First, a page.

Either someone in Seoul is reading this site, or great minds think alike. Thae Yong-ho, North Korea’s former Deputy Ambassador to the U.K., who defected to Seoul earlier this year with his wife and two sons, is leaving the protection of South Korea’s National Intelligence Service and entering South Korean society, where he will not remain silent.
The report claims that Thae brought “images of documents related to financial activities at the North Korean embassy in the UK” that prove he did not embezzle embassy funds, but which may also shed light on North Korea’s overseas slush funds and money laundering. That is bad enough for Kim Jong-un, but not nearly as bad as this:
“He had decided to defect to South Korea long ago because of the growing disappointment towards Kim Jong Un’s oppression, and the North Koreans who are living as slaves,” Lee was quoted as saying in the Choson Ilbo report. [….]
According to local press, Thae also vowed to become involved in public activities related to inter-Korean affairs and reunification. [NK News, Hamish Macdonald]
By the accounts of most journalists who knew him, Thae is an articulate and compelling speaker. He certainly isn’t going to make crowds of people pour into the streets of Pyongyang with candles in their hands, but he can do very serious damage to Pyongyang’s propaganda narratives both in and about the South.
In a way that Hwang Jang-yop never could, Thae can become a leader among the divided North Korean diaspora in the South and help build their influence inside South Korea and (with his excellent command of English) internationally. He can explain to young or deluded South Koreans who are sympathetic to, or ambivalent about, the regime in the North that it is not a legitimate keeper of their nationhood or any kind of paradise. He can give us all insights into what North Koreans in Pyongyang really think, even as they profess loyalty to the regime.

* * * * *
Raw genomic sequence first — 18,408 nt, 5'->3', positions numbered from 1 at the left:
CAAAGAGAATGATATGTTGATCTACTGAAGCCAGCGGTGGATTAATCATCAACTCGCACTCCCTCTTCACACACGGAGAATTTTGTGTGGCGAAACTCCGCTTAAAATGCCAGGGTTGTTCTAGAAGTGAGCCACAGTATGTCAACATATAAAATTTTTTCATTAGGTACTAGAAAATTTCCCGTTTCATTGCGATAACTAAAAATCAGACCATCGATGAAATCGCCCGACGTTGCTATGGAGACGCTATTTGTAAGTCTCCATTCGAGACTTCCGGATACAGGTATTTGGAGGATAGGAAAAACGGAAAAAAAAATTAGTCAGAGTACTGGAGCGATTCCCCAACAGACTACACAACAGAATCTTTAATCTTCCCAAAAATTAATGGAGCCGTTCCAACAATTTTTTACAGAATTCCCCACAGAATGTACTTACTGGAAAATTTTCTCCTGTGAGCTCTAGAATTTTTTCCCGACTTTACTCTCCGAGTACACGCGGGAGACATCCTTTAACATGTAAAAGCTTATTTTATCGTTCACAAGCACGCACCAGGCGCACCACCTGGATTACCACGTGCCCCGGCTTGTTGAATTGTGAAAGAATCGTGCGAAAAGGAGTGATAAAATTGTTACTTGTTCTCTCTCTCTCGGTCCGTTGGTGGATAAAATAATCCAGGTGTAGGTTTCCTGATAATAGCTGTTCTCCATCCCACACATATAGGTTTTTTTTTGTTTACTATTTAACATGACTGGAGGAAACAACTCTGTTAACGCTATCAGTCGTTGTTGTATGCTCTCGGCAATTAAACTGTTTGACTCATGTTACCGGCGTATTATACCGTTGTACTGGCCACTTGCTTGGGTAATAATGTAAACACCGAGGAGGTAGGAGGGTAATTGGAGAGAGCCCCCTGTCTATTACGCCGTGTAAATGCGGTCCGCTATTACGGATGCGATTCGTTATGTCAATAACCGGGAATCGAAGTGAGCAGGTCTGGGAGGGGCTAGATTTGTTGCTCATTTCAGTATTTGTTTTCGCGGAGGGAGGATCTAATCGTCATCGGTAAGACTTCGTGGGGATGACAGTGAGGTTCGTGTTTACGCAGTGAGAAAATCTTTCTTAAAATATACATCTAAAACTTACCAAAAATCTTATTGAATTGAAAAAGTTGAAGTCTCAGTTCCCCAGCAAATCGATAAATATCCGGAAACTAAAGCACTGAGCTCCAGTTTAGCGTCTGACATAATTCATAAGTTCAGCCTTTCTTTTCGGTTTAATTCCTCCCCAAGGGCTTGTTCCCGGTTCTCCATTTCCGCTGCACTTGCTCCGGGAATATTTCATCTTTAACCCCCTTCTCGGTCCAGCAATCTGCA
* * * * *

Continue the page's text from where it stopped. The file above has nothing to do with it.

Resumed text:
Thae’s broadcasts to the North can begin an underground conversation about what kind of society the North Korean people want. He can plant in their minds a vision of how a functioning democracy works. He can explain how tolerant, pluralistic, and representative governments work, and how quickly North Korea can evolve into a democratic society while holding back the disruptive and chaotic effects of rapid political and social change.
His words can have an even greater impact inside Pyongyang, if Thae broadcasts to his countrymen there. He can spread a message of peace, convincing key officials and military officers to quietly disable their weapons, or to disobey orders to fire on civilian targets. He can encourage other diplomats and officials to defect, and to bring key financial and intelligence information with them. He can convince key officials that in the event of a coup, or another historically determinative event, they should make themselves unreachable, or actively join the opposition. He can tell those responsible for the ongoing crimes in North Korea’s prison camps that, depending on the decisions they make at critical moments, they will face either accountability or clemency.